Cutting down on unneeded diagnostics

Cutting down on unneeded diagnostics

Thoughts from Mickey on consumer directed care and the impact on diagnostic tests:

Doctors doing diagnostic workups have many incentives to order too many tests. These incentives range from concern about legal risks to being too busy to think about the case or even do a good history and examination. Since medical prices are often unknown to both doctors and patients and are typically paid by insurance, there are few restraints to keep the doctor from ordering too many tests. The proposal detailed in this Wall Street Journal article may add one incentive to keep down costs:

Mr. Hubbard, a buddy of President Bush’s from Harvard Business School days, is the White House’s lead pitchman on the president’s health-care proposals. They include providing bigger tax breaks for health-savings accounts, or HSAs, and making hospitals’ and doctors’ prices available to consumers. The goal: to spur people to think about what they are spending for care, much as they do when shopping for a car or gallon of milk.

Democrats say the emphasis on HSAs does little to help the uninsured and favors the healthiest and wealthiest Americans.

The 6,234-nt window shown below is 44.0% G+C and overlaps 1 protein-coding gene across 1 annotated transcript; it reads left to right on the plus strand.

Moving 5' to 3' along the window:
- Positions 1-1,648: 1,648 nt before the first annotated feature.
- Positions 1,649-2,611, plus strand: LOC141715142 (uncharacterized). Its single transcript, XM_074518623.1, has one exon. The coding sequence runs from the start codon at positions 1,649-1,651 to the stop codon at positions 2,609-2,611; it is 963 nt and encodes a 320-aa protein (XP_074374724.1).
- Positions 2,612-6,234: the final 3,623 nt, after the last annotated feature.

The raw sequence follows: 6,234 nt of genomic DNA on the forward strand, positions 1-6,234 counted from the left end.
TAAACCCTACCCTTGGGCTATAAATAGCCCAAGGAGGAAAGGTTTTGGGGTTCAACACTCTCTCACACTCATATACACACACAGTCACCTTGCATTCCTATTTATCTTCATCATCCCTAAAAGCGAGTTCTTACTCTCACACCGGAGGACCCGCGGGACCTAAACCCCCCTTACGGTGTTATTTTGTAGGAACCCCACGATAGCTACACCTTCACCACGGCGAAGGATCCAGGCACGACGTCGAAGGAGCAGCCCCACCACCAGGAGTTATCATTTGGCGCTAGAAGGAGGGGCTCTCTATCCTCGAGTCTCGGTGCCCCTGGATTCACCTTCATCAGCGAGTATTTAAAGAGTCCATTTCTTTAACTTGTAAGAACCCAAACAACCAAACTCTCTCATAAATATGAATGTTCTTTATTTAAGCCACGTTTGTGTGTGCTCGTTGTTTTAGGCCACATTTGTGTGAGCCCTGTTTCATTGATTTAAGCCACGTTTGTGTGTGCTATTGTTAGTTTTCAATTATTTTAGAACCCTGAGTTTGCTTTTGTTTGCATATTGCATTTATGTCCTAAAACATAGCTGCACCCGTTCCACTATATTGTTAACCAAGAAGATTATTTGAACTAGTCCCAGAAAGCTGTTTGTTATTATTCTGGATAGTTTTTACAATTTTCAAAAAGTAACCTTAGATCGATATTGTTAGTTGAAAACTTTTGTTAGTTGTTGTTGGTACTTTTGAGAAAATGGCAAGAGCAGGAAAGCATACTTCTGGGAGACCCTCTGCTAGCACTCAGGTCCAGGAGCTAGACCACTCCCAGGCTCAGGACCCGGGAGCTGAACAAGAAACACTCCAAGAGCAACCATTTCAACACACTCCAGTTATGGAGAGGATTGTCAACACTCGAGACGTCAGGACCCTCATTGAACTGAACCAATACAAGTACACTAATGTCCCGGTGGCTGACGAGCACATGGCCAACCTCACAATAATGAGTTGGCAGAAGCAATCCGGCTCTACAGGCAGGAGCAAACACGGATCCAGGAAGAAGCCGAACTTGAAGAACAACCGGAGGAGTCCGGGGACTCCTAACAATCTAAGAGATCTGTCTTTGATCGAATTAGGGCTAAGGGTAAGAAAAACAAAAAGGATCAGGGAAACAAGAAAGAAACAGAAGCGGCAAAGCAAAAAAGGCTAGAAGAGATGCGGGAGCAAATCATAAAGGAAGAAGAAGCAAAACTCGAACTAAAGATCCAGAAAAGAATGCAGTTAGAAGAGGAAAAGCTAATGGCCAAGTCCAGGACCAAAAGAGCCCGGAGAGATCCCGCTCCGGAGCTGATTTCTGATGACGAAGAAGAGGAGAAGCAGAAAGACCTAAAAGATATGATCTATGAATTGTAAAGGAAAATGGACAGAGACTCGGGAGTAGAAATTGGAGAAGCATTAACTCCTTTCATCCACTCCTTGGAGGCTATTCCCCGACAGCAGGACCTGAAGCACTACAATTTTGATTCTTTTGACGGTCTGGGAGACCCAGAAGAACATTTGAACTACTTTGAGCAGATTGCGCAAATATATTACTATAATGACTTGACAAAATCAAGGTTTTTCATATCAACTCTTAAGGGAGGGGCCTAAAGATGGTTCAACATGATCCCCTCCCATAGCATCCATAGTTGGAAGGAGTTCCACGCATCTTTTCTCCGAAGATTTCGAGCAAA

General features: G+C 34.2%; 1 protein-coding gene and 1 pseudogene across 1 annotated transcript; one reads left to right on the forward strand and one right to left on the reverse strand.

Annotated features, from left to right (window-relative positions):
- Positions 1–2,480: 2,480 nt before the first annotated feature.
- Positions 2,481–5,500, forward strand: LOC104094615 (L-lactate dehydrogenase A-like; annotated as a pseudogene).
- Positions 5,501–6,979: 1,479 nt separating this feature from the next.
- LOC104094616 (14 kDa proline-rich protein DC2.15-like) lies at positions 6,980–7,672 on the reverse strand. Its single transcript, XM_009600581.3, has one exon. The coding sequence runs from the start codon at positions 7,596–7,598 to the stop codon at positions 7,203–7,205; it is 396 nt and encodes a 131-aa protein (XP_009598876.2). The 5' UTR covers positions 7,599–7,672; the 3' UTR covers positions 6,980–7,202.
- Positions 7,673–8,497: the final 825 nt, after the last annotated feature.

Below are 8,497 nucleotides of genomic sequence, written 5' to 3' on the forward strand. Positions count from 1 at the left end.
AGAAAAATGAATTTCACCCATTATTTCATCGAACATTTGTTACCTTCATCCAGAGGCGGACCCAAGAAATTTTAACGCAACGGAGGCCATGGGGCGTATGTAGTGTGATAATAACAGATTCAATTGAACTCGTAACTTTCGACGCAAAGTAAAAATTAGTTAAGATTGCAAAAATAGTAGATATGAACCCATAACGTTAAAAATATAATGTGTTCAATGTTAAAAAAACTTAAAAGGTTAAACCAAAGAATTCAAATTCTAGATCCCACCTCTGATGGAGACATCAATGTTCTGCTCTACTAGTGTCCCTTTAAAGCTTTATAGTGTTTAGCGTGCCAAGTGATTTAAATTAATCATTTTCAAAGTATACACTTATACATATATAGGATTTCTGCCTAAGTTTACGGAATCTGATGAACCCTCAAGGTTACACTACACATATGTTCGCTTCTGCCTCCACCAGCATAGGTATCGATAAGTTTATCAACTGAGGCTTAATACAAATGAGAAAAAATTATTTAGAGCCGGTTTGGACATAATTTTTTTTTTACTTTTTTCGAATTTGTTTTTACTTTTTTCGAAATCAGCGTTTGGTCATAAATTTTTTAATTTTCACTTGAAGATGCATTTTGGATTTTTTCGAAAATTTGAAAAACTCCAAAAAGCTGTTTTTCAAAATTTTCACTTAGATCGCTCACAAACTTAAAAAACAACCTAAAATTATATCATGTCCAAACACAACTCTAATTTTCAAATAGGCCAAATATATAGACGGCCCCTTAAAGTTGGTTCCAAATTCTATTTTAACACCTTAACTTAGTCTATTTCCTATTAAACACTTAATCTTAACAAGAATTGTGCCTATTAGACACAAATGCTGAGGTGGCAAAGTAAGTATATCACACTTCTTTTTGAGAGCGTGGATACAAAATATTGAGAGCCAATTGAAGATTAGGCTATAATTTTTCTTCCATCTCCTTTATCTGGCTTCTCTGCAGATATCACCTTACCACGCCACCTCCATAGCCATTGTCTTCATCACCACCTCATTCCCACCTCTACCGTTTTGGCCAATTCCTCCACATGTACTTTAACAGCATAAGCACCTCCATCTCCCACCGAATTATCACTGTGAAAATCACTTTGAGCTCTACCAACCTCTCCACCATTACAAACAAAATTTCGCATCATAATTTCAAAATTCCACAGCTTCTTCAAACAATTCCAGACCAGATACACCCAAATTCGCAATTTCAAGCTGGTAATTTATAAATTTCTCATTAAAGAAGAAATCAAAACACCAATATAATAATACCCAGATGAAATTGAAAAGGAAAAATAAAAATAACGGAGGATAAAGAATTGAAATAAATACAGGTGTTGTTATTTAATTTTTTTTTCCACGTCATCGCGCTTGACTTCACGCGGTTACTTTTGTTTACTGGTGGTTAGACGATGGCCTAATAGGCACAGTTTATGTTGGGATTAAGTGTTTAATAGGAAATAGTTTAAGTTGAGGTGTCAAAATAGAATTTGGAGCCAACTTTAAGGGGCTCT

The healthy and wealthy may be the first to benefit by virtue of having the confidence to press the doctor to cut costs, but the effect of their pressure will spread. Doctor will have an incentive to learn software that helps cut costs of diagnostic workups by bringing to bear the wisdom of the medical community about likely diagnoses and cost effective ways to distinguish among diagnostic possibilities. As doctors get used to such approaches they will end of saving money for everyone.

April 4, 2006

3 thoughts on “Cutting down on unneeded diagnostics”

  1. I’m not sure I understand the arguments against bringing the consumer closer to the cost of what he is buying.

    What, exactly, is the Democrat argument?



  2. The Democrat argument is that only those who are in high tax brackets benefit from the tax avoidance feature of HSAs, and that sick people don’t really have much of a choice about what they spend anyway and may not have the energy to shop around.

  3. What a shame that the issue of transparency is falling prey to political football.

    Those who profess to “have a heart” & “stick out for the little guy” cannot be taken seriously, while opposing fixing our pricing system. The one that makes uninsured and vulnerable pay more (sometimes x10 or x100) than insurers, Medicare / Medicaid included.

    A shameful hypocrisy.

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